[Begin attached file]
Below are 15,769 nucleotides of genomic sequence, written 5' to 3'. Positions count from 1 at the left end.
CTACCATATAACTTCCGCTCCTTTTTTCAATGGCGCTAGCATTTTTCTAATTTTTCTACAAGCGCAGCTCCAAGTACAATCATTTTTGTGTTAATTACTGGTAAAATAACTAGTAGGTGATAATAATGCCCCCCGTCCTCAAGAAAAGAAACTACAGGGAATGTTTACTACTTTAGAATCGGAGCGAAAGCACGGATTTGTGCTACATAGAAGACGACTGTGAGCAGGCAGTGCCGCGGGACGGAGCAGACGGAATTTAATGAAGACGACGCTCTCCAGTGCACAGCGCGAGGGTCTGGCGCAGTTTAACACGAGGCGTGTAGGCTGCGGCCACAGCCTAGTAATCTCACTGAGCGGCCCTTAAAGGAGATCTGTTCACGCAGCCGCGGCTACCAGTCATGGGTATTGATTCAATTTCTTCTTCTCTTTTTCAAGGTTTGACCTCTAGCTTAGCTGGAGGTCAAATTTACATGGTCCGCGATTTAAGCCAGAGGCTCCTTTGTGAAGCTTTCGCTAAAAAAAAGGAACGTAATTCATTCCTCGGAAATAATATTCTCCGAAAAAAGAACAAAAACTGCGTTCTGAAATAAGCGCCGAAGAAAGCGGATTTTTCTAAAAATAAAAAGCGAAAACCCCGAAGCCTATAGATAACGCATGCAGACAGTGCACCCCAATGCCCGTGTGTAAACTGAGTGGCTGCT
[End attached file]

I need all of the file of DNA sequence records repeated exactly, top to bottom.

Below are 15,769 nucleotides of genomic sequence, written 5' to 3'. Positions count from 1 at the left end.
CTACCATATAACTTCCGCTCCTTTTTTCAATGGCGCTAGCATTTTTCTAATTTTTCTACAAGCGCAGCTCCAAGTACAATCATTTTTGTGTTAATTACTGGTAAAATAACTAGTAGGTGATAATAATGCCCCCCGTCCTCAAGAAAAGAAACTACAGGGAATGTTTACTACTTTAGAATCGGAGCGAAAGCACGGATTTGTGCTACATAGAAGACGACTGTGAGCAGGCAGTGCCGCGGGACGGAGCAGACGGAATTTAATGAAGACGACGCTCTCCAGTGCACAGCGCGAGGGTCTGGCGCAGTTTAACACGAGGCGTGTAGGCTGCGGCCACAGCCTAGTAATCTCACTGAGCGGCCCTTAAAGGAGATCTGTTCACGCAGCCGCGGCTACCAGTCATGGGTATTGATTCAATTTCTTCTTCTCTTTTTCAAGGTTTGACCTCTAGCTTAGCTGGAGGTCAAATTTACATGGTCCGCGATTTAAGCCAGAGGCTCCTTTGTGAAGCTTTCGCTAAAAAAAAGGAACGTAATTCATTCCTCGGAAATAATATTCTCCGAAAAAAGAACAAAAACTGCGTTCTGAAATAAGCGCCGAAGAAAGCGGATTTTTCTAAAAATAAAAAGCGAAAACCCCGAAGCCTATAGATAACGCATGCAGACAGTGCACCCCAATGCCCGTGTGTAAACTGAGTGGCTGCT